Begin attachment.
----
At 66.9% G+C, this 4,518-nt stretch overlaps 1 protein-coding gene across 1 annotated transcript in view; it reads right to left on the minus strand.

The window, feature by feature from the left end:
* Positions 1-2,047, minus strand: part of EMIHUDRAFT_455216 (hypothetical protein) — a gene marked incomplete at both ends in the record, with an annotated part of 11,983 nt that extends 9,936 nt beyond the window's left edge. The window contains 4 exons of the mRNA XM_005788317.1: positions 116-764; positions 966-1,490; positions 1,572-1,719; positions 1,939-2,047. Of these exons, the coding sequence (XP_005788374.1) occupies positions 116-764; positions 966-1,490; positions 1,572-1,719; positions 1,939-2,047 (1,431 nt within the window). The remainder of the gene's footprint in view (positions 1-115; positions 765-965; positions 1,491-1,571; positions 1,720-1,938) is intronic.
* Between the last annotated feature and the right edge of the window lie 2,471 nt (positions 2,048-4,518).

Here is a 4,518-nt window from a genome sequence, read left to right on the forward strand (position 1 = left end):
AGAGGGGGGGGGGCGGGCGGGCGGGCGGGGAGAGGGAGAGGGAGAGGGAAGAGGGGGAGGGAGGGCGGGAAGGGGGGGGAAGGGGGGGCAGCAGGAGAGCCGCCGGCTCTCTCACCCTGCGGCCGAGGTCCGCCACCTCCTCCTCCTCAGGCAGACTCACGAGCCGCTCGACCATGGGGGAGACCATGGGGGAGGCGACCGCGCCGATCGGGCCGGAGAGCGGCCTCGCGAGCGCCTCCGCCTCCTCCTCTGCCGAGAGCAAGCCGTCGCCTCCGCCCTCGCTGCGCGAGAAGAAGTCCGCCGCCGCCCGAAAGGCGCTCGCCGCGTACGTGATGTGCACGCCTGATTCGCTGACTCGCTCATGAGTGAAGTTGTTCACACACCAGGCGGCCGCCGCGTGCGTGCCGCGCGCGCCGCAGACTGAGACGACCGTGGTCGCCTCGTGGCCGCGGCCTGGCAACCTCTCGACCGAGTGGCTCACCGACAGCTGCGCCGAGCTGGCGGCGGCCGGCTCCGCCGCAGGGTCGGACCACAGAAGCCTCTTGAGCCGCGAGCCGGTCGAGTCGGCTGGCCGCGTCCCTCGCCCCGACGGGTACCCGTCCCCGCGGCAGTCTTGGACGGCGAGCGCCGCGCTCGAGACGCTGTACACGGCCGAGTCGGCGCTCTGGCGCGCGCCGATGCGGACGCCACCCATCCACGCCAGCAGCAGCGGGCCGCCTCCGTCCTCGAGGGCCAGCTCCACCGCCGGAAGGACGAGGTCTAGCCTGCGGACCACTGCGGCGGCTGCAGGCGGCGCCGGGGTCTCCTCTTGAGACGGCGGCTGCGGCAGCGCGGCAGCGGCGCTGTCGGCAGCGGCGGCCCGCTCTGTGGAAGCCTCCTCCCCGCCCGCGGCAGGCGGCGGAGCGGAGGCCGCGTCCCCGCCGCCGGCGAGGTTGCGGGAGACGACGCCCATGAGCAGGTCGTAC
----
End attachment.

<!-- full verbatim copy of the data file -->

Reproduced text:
At 66.9% G+C, this 4,518-nt stretch overlaps 1 protein-coding gene across 1 annotated transcript in view; it reads right to left on the minus strand.

The window, feature by feature from the left end:
* Positions 1-2,047, minus strand: part of EMIHUDRAFT_455216 (hypothetical protein) — a gene marked incomplete at both ends in the record, with an annotated part of 11,983 nt that extends 9,936 nt beyond the window's left edge. The window contains 4 exons of the mRNA XM_005788317.1: positions 116-764; positions 966-1,490; positions 1,572-1,719; positions 1,939-2,047. Of these exons, the coding sequence (XP_005788374.1) occupies positions 116-764; positions 966-1,490; positions 1,572-1,719; positions 1,939-2,047 (1,431 nt within the window). The remainder of the gene's footprint in view (positions 1-115; positions 765-965; positions 1,491-1,571; positions 1,720-1,938) is intronic.
* Between the last annotated feature and the right edge of the window lie 2,471 nt (positions 2,048-4,518).

Here is a 4,518-nt window from a genome sequence, read left to right on the forward strand (position 1 = left end):
AGAGGGGGGGGGGCGGGCGGGCGGGCGGGGAGAGGGAGAGGGAGAGGGAAGAGGGGGAGGGAGGGCGGGAAGGGGGGGGAAGGGGGGGCAGCAGGAGAGCCGCCGGCTCTCTCACCCTGCGGCCGAGGTCCGCCACCTCCTCCTCCTCAGGCAGACTCACGAGCCGCTCGACCATGGGGGAGACCATGGGGGAGGCGACCGCGCCGATCGGGCCGGAGAGCGGCCTCGCGAGCGCCTCCGCCTCCTCCTCTGCCGAGAGCAAGCCGTCGCCTCCGCCCTCGCTGCGCGAGAAGAAGTCCGCCGCCGCCCGAAAGGCGCTCGCCGCGTACGTGATGTGCACGCCTGATTCGCTGACTCGCTCATGAGTGAAGTTGTTCACACACCAGGCGGCCGCCGCGTGCGTGCCGCGCGCGCCGCAGACTGAGACGACCGTGGTCGCCTCGTGGCCGCGGCCTGGCAACCTCTCGACCGAGTGGCTCACCGACAGCTGCGCCGAGCTGGCGGCGGCCGGCTCCGCCGCAGGGTCGGACCACAGAAGCCTCTTGAGCCGCGAGCCGGTCGAGTCGGCTGGCCGCGTCCCTCGCCCCGACGGGTACCCGTCCCCGCGGCAGTCTTGGACGGCGAGCGCCGCGCTCGAGACGCTGTACACGGCCGAGTCGGCGCTCTGGCGCGCGCCGATGCGGACGCCACCCATCCACGCCAGCAGCAGCGGGCCGCCTCCGTCCTCGAGGGCCAGCTCCACCGCCGGAAGGACGAGGTCTAGCCTGCGGACCACTGCGGCGGCTGCAGGCGGCGCCGGGGTCTCCTCTTGAGACGGCGGCTGCGGCAGCGCGGCAGCGGCGCTGTCGGCAGCGGCGGCCCGCTCTGTGGAAGCCTCCTCCCCGCCCGCGGCAGGCGGCGGAGCGGAGGCCGCGTCCCCGCCGCCGGCGAGGTTGCGGGAGACGACGCCCATGAGCAGGTCGTAC